Felicity Millman continues her journey within the Amcom Upstart technology accelerator. This week: What not to name your startup
Naming your company and product is a tricky process. There is no simple guide for how to do it. I can, however, provide some advice on what not to do. I’ve learnt that naming your company is like making jokes at a hackathon: we’ve all seen the quintessential coder walk in with an algorithm on their shirt, then the coders in the room start laughing whilst the business people stare blankly wondering what the fuss is all about. If you make a joke and only half the people start laughing, (assuming it isn’t racist, sexist, crass or otherwise insulting), it probably means the joke is only well understood by individuals with a certain level of technical or in-group knowledge. You don’t want a name which only some people understand.
If your target audience is a broad group of people, and everyone in a room filled with your target audience, doesn’t get your name immediately, you shouldn’t use the name. The in-group names are not a good idea for names. I share this wisdom because I actually made that fatal naming mistake myself. I over assumed the interest in, and knowledge of sleep biology by my target customers. My company analyses information on sleep and provides alerts and an organisational dashboard regarding individual and group fatigue.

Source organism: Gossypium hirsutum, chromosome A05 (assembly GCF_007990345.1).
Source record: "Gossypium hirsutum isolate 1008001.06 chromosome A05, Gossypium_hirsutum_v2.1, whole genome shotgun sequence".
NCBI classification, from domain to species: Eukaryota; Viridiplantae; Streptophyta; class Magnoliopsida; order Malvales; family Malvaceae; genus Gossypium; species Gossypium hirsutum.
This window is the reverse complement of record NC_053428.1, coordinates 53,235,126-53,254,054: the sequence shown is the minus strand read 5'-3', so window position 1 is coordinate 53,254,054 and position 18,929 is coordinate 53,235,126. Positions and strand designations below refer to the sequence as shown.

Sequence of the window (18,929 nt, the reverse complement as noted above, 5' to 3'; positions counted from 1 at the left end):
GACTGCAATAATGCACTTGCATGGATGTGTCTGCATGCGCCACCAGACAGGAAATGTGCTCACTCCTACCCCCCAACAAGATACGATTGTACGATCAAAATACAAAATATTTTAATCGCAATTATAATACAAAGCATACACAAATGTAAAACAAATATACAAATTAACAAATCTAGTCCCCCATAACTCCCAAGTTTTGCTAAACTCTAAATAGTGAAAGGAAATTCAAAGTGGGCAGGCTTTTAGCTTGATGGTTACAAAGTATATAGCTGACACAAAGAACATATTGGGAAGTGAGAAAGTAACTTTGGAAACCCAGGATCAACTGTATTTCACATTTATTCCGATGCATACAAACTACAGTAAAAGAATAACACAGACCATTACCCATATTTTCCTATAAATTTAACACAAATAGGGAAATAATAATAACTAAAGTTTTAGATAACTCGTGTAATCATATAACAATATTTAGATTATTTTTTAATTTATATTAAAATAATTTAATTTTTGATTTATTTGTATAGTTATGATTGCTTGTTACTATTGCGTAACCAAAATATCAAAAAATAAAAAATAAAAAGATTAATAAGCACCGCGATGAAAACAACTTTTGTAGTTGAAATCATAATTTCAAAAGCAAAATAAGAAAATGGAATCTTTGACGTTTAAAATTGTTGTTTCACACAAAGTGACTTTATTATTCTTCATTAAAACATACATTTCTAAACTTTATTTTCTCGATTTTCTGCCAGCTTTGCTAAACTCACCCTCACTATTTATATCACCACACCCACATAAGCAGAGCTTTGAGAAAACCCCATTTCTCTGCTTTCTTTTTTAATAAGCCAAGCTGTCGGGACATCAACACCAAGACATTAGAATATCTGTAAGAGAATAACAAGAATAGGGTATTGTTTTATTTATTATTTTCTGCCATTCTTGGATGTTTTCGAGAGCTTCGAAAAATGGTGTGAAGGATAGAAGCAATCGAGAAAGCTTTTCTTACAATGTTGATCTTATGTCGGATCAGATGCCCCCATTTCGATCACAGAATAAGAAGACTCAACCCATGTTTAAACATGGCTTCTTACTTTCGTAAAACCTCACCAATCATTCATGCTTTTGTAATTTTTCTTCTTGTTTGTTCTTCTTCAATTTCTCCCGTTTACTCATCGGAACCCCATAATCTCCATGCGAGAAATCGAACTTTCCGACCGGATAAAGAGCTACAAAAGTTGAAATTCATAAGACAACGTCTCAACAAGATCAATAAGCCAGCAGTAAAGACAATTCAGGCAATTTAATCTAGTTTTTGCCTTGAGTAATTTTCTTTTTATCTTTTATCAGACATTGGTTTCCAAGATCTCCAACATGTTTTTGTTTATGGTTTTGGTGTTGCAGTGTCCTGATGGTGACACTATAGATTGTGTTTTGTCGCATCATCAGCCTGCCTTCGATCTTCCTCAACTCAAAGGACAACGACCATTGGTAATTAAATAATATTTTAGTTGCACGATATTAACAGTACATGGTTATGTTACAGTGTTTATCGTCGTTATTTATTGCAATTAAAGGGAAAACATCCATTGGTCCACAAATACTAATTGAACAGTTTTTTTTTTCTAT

So thinking from the point of view of someone neck-deep in sleep research, I called my company Circadyn! Get it Circadyn?!?! Nope still not got it? I deliberately misspelled the word Circadian which refers to our biological day/night rhythms which influence our sleep cycles. Circadyn also happens to be a terrible name. I learnt as much recently, so here are the lessons I have learnt on what NOT to name your company.
Do not name your company something that people:
- Can’t spell easily
- Can’t say easily
- Can’t remember
- Doesn’t resonate with your target audience
- Only makes sense to technical experts not your end users
If you find yourself apologising for your name when talking to people, especially potential customers, then it’s a good sign you’ve got the name wrong. I found myself doing that a lot.